The most dangerous and expensive pothole locations in Bristol
Bristol City Council and Highways England are responsible for the roads
Motorists have received nearly £18,000 in insurance payouts in the last three years because of dangerous potholes on Bristol roads.
Of the 444 claims made against the city council since January 2016, 34 resulted in a win for the claimant, each one paying out an average of £521.
The number of successful claims paid in 2018 was 14, one fewer than in 2017.
However, the total number of claims for pothole-related damager, including unsuccessful ones, rose sharply, from 117 to 158.
That’s still lower than 2016, when the council received 172 different claims and a total of £9,910 was paid out.
The worst road for painful potholes was Cabot Way, Cumberland Basin – responsible for £6,401.45 worth of damage, and 21 different claims.
That was followed by potholes on Inns Court Avenue/Creswicke Road, which caused payouts totalling £2,102.78, and two different claims.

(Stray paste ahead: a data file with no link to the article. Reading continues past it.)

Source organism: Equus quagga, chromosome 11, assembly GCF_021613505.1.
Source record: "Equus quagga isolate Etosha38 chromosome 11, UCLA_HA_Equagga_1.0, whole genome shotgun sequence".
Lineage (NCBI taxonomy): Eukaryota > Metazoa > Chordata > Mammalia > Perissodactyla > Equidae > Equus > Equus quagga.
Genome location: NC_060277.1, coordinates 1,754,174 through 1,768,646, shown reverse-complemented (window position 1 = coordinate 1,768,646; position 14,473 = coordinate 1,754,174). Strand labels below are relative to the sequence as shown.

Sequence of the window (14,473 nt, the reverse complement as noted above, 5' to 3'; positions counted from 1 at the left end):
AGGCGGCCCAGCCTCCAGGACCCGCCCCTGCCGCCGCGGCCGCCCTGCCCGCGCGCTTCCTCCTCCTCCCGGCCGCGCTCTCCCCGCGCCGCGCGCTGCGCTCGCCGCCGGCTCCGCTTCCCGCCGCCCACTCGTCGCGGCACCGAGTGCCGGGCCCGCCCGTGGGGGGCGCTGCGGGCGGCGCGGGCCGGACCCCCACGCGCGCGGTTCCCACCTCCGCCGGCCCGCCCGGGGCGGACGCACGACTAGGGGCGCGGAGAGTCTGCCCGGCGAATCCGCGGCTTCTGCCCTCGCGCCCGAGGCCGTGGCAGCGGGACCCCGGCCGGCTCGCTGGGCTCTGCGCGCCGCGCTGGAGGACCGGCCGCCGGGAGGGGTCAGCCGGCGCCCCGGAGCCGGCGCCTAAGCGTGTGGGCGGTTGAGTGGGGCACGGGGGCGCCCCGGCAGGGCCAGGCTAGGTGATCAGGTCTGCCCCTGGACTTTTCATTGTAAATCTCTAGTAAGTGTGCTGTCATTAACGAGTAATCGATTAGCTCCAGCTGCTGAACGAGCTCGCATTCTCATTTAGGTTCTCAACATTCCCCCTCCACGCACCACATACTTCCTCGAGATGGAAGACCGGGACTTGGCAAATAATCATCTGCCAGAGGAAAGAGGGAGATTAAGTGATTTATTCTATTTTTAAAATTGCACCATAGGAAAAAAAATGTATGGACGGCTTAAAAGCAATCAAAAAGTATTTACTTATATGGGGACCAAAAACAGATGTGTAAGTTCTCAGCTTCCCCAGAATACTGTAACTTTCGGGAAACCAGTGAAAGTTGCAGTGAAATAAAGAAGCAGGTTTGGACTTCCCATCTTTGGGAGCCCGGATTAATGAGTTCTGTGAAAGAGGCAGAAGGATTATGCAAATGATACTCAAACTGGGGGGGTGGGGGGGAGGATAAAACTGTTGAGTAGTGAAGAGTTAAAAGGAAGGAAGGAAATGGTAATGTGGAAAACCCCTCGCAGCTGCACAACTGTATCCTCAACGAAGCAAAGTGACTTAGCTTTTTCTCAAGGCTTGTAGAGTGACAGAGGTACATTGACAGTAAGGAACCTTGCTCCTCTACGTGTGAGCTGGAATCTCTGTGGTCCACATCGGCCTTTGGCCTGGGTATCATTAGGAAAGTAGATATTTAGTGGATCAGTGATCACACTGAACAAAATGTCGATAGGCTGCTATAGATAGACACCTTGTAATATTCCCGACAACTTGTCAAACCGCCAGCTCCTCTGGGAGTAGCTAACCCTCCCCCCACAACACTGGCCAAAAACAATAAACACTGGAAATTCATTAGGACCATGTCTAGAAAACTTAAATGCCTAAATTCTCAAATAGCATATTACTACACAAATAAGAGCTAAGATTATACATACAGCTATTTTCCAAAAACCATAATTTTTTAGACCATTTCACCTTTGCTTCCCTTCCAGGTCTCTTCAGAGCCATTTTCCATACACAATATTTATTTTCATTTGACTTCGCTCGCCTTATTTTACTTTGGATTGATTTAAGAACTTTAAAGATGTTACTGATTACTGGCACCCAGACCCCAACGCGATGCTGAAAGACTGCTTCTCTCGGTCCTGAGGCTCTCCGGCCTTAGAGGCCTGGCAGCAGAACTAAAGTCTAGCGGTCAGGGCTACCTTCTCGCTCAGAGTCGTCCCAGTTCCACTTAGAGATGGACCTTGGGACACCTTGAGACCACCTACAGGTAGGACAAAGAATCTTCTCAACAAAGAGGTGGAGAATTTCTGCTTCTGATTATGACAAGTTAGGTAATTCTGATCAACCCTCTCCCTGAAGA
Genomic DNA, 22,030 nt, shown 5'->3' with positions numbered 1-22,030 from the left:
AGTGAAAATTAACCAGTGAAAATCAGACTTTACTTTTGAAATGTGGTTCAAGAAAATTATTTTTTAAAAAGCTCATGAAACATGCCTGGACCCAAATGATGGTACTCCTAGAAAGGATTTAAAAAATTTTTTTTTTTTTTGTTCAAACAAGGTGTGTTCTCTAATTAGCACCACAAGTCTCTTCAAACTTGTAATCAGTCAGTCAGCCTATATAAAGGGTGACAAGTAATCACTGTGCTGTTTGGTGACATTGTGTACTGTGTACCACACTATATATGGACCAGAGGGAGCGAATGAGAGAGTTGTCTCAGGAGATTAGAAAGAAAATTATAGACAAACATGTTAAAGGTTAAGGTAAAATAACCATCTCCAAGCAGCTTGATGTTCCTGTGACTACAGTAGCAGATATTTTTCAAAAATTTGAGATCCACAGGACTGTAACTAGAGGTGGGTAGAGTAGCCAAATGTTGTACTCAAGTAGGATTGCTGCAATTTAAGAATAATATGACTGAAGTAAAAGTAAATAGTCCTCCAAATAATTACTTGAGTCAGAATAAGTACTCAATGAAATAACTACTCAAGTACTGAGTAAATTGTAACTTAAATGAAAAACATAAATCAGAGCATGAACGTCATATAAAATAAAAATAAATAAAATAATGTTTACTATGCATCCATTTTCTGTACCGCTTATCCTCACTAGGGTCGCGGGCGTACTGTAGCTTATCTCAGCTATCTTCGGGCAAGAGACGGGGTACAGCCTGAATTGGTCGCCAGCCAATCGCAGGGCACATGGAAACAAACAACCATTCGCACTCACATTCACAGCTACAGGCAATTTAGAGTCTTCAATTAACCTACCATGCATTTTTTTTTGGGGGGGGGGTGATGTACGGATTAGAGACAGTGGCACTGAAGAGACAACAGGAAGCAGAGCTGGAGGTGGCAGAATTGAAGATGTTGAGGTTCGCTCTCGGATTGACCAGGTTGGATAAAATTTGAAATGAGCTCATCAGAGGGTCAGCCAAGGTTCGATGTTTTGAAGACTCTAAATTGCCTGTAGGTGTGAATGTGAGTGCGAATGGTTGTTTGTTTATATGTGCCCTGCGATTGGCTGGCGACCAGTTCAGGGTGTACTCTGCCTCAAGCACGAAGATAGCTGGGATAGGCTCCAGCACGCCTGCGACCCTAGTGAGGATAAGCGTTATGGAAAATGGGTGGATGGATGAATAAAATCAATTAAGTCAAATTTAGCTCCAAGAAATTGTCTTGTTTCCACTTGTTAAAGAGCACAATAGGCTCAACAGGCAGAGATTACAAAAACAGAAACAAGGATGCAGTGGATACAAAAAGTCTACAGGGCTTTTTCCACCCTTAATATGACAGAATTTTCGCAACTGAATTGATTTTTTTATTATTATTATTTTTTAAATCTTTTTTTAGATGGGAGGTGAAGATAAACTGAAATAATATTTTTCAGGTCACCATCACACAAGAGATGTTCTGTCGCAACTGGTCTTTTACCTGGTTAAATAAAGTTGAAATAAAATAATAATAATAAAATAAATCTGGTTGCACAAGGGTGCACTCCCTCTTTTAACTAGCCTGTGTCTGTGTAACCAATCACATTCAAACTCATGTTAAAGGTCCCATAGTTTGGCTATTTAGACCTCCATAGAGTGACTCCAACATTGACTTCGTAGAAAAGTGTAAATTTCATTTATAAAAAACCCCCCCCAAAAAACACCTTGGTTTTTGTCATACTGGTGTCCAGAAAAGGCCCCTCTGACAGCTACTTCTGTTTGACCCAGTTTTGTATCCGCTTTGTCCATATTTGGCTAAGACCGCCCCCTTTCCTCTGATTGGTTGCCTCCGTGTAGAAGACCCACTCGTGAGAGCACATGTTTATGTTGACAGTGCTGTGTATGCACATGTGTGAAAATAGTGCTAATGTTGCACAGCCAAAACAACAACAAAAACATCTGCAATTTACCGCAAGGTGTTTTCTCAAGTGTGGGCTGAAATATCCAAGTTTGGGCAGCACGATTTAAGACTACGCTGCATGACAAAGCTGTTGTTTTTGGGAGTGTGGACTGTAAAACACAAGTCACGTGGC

Kings Weston Road came in third, (£1,662.00, six claims), a pothole on Mina Road near the junction with Watercress Road was fourth (£978.00, one claim) and Maggs Lane was fifth (£782.54, three claims).
To successfully claim compensation, claimants need to prove that the council has neglected or breached its legal duty to maintain the highways.
Bristol City Council is responsible for smaller roads only, which is what these claims relate to, with Highways England overseeing the nation’s motorways and major A-roads.
A council spokesman said: “We repair around 5,000 potholes every year within the city’s network, which covers over 1,000km of carriageway and nearly 2,000km of footway.
“The ongoing upkeep of our highways doesn’t stop and we are continuing with preventative work such as surface dressing and repairing defects before they cause potholes.
“Anyone who spots a pothole can report it online at https://www.bristol.gov.uk/streets-travel/damaged-road-footpath or by calling 0117 922 2100.”
He added that compensation from successful claims against the council came mainly from its insurance policy, although where a claim related to a failed highway repair, the relevant contractor may be liable.
In November, a Freedom of Information request made to Highways England revealed that the number of successful pothole claims against it more than doubled between 2016/17 and 2017/18.
The figure rose from 212 to 528, with the agency blaming the cold weather brought on by ‘The Beast from The East’.
A spokesperson for the AA said: “Pothole insurance claims peaked earlier in 2018, but have been falling for the last half of this year, so it appears councils have been getting the problem under control.”